Put out a veggie tray! The smell of mom cooking always seems to draw all the little beggars to the kitchen. I like to stop all snacks an hour (or more) before dinner. Then I put out a plate of carrot sticks, snap peas, celery, etc. right before I start. If the kids are really as hungry as they say—they’ll eat the veggies. If not, they can wait until dinner. After all, it’s not so bad if kids can’t eat everything on their plate because they filled up on raw veggies! Snacking on veggies also helps me not over eat at dinner.
Wear your apron. If you don’t, you’ll be amazed how many of your shirts end up with splatter stains.
Read your entire recipe(s) before starting. Make note of cooking times so you can decide what part of your meal to begin first.
Pull out all your ingredients at once. It saves time.
Put ingredients away as you use them. Quicker clean up at the end!
If possible, make a deal with your husband or kids that when you cook, someone else does the clean up.
Pack Your Pantry
Having ingredients on-hand gives you the ability to get CREATIVE when the moment strikes! Here is a complete (long) list of items I regularly use in my kitchen!
- all-purpose flour
- whole wheat flour
- granulated sugar
- powdered sugar
- brown sugar
- baking powder
- baking soda
- yeast packets
- vegetable shortening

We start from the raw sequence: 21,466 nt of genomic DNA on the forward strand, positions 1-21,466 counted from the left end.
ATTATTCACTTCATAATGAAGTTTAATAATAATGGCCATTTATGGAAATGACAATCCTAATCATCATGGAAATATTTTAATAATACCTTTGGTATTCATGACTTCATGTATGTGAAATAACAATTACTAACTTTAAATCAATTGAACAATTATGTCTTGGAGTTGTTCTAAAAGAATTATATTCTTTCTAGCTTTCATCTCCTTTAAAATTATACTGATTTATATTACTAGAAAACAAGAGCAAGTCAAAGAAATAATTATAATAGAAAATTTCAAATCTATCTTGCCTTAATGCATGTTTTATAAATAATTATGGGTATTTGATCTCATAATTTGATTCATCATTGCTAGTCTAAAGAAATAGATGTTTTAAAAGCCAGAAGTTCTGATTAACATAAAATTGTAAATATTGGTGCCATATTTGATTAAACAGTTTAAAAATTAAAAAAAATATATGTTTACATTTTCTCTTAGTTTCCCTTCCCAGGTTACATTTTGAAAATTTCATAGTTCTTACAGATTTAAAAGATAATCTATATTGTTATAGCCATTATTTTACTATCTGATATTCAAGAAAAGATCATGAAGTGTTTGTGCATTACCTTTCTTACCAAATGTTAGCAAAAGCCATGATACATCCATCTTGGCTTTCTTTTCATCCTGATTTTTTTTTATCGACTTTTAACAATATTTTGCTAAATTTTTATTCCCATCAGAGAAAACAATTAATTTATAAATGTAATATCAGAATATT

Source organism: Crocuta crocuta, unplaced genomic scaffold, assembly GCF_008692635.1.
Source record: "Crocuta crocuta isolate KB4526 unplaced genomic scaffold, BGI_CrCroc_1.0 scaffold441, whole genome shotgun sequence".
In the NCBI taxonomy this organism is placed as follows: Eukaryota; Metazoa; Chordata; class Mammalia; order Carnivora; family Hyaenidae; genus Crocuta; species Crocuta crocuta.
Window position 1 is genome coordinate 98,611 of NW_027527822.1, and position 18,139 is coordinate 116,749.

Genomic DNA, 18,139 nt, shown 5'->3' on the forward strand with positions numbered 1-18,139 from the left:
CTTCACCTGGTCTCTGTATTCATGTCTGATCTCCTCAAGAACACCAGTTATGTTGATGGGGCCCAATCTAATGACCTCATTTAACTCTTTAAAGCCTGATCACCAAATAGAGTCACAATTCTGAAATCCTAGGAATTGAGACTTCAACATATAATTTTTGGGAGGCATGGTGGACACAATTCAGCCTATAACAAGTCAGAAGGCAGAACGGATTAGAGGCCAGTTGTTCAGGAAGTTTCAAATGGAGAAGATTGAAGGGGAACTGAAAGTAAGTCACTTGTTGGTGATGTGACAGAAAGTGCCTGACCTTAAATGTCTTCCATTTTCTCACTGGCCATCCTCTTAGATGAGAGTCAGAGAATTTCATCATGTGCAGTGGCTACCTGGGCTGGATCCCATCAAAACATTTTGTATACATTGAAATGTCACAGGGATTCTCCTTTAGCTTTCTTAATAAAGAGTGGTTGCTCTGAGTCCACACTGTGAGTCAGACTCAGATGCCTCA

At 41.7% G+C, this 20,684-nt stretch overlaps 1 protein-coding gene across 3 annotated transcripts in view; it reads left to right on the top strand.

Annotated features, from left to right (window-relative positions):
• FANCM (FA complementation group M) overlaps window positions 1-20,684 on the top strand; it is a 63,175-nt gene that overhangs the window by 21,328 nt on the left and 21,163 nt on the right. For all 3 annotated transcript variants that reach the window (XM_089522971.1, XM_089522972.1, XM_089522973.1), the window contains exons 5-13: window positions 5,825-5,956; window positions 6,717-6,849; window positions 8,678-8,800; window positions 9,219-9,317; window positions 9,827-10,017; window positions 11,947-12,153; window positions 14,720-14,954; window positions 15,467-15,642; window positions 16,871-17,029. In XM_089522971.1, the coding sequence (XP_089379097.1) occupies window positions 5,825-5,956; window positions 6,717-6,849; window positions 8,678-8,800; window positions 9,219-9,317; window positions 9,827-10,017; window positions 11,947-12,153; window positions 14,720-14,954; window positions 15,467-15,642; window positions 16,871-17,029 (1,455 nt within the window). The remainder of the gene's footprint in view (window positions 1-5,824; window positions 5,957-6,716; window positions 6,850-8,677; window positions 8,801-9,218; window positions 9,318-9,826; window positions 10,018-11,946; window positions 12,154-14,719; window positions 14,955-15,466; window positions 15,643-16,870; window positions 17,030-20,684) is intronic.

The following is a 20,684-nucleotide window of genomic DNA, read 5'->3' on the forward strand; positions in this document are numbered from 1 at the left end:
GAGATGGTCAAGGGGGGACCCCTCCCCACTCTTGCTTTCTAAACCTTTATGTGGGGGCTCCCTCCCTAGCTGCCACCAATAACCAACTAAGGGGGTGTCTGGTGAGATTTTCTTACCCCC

- chocolate chips or baking chocolate
- dried fruits
- Arborio rice
- brown rice
- jasmine rice
- tomato sauce
- tomato paste
- canned diced tomatoes
- apple cider vinegar
- balsamic vinegar
- red wine vinegar
- raspberry vinegar
- rice vinegar
- dried pasta
- dried basil
- dried thyme
- bay leaves
- caraway seeds
- cayenne pepper
- chili powder
- ground cumin
- curry powder
- fennel seeds
- herbes de Providence
- dried mustard
- hot smoked paprika
- salt (kosher and sea salt)
- sesame seeds
- Thai chile paste
- ground cinnamon
- ground cloves
- ground allspice
- ground cardamom
- ground ginger
- ground nutmeg
- chicken stock
- maple syrup
- Dijon mustard
- peanut butter
- soy sauce
- Worcestershire sauce
- extra-virgin olive oil
- vegetable oil
- coconut oil
- instant coffee (for baking)
- pure vanilla extract
- vanilla beans
- red wine
- white wine
- anchovies (or anchovy paste)
- artichoke hearts
- black truffle oil
- fresh herbs (various)
- lemons and limes